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Last week's gains in the stock market highlight the increasing bullishness of traders. But one little-known indicator shows this market looks surprisingly like 2007. However, because longer-term indicators show economic strength, any sell-off in stocks should be brief.
Bulls Might Be Pushing SPY Up Too Fast
SPDR S&P 500 (NYSE: SPY) broke through short-term resistance after the Labor Day holiday and gained 1.46% for the week. While this seems bullish, there is a troubling analogy to 2007 building in the market that warns of potential problems.
One indicator I watch closely is the distribution of returns. In the long run, markets tend to be up about half the time and down about half the time. When market gains are recorded much more than 50% of the time, we often see a market reversal.
I also look at the average size of the daily market gain. Small changes are normal. For example, since 2001, SPY has closed up on 54% of all trading days with an average daily gain of 0.02%.
Since the beginning of the year, there have been an unusually large number of up days in SPY and the average daily gain is more than four times larger than the long-term average.
Through the end of August, SPY has gained an average of 0.09% per day and has been up on 58% of trading days since the beginning of January. This is the best performance in the first eight months of the year since 2007 when SPY was also up 58% of the time. The average daily gain in 2007 was only 0.03%.
Over the long run, stock prices show a tendency toward mean reversion. This means that periods of above-average performance are often followed by periods of below-average performance. With stocks delivering above-average gains in the first eight months of the year, it is logical to expect below-average gains in the rest of the year.
However, trends can continue longer than expected, and mean reversion can also be achieved if prices remain in a trading range for an extended period of time.
For now, I believe that a trading range or a short pullback in the stock market will resolve this overbought condition.
Whether stocks move higher or lower from here could depend on the economy. As usual, many analysts had comments on the unemployment report. Unemployment fell to 7.3%, which puts it closer to the Federal Reserve's target of 6.5%.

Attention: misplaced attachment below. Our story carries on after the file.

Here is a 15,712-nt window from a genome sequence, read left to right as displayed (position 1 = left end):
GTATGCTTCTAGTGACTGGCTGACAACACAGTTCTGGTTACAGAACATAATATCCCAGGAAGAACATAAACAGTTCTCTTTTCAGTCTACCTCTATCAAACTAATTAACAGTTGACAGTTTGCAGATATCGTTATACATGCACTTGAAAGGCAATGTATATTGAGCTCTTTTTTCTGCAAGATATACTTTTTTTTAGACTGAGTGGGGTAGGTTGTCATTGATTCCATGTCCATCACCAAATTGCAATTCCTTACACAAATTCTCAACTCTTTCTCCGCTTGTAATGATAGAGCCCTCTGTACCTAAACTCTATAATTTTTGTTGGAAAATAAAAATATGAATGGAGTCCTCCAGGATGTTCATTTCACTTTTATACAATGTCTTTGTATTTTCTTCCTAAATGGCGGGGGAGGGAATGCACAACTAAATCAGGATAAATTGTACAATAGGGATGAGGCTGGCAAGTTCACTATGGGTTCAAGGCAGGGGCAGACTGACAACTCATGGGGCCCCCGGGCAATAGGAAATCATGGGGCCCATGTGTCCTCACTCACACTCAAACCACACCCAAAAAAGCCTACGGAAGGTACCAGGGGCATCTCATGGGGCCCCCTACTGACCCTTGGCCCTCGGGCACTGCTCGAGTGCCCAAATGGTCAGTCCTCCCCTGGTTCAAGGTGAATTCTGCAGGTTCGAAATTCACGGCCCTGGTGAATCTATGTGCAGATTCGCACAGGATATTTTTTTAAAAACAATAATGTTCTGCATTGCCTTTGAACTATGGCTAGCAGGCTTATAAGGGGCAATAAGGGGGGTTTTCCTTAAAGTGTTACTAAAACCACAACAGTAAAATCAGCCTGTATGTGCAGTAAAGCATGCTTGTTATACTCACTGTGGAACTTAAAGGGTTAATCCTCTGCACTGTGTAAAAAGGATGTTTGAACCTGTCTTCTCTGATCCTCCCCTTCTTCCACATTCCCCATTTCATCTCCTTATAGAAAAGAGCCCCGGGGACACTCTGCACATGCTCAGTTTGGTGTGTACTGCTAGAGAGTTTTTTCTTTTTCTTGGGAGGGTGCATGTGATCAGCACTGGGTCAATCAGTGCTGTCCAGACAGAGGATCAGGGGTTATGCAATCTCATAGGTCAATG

Some analysts argued that the report contained more bad news than good. Only 169,000 jobs were created instead of the 180,000 economists expected. The workforce participation rate fell to 63.2%, its lowest level since 1978.
These might be valid concerns, but through testing I have learned that the monthly employment report has almost no relationship to the future trend in stock prices.
Unemployment is a coincident indicator of the stock market. Coincident indicators move along with the general price trend. Leading indicators help to predict the future direction of the trend. New unemployment claims, for example, are a leading indicator of the stock market.
New claims can be volatile from week to week, and a four-week moving average is often used to smooth the data. The four-week moving average of new claims has fallen to its lowest level since October 2007. A decline in new claims is usually bullish for stocks.
Another leading economic indicator, the new order component of the ISM Manufacturing Survey, is also bullish. This indicator ranges from 0 to 100, but most readings are between 40 and 70. Values below 50 for several consecutive months are usually seen before an economic contraction and a stock market dip. The most recent value of the new order index is 63.2, well above 50 and bullish for stocks.
The relationship of this indicator to the stock market is shown in the next chart. The 12-month rate of change (ROC) for new orders and the S&P 500 index have moved in the same general direction for many years.
In addition to these two leading indicators, I follow a model that uses input from seven different economic indicators and that is also bullish.
Stocks can turn down at any time, but we generally see the economy turn down first. With leading economic indicators in bullish territory, there is no reason to expect a bear market. Any weakness in the stock market should be viewed by long-term investors as a buying opportunity for now. For the short-term, I am comfortable with a small position in inverse ETFs like ProShares Short S&P 500 (NYSE: SH) as a hedge against a short-term pullback.
When the economic indicators deteriorate, I will become bearish.
Gold Posts Small Loss as Talk of Military Action Picks Up
SPDR Gold Shares (NYSE: GLD) fell 0.35% last week, posting a small loss for the second week in a row. Gold has traditionally been viewed as a hedge against political crises. The failure of the metal to rally on news related to Syria seems to be bearish for gold.
The lack of a rally is especially surprising given that gold is now more oversold than it has been at any time since 1999. The next chart highlights that period of time, when gold was building a multi-year base before beginning the extended bull market that ended in 2011. Oversold is being defined as a negative or low value of Bollinger PercentB, an indicator that defines where prices are relative to the Bollinger Bands.
Volatility, measured with the Bollinger Bandwidth indicator and shown in the center of the chart, is high. This indicator tends to move in cycles between high and low values. At this point, it is likely that volatility will fall. This would indicate that gold should be expected to remain within a relatively narrow trading range.
Gold seems to offer little upside in the short term and traders can find better opportunities in other markets.
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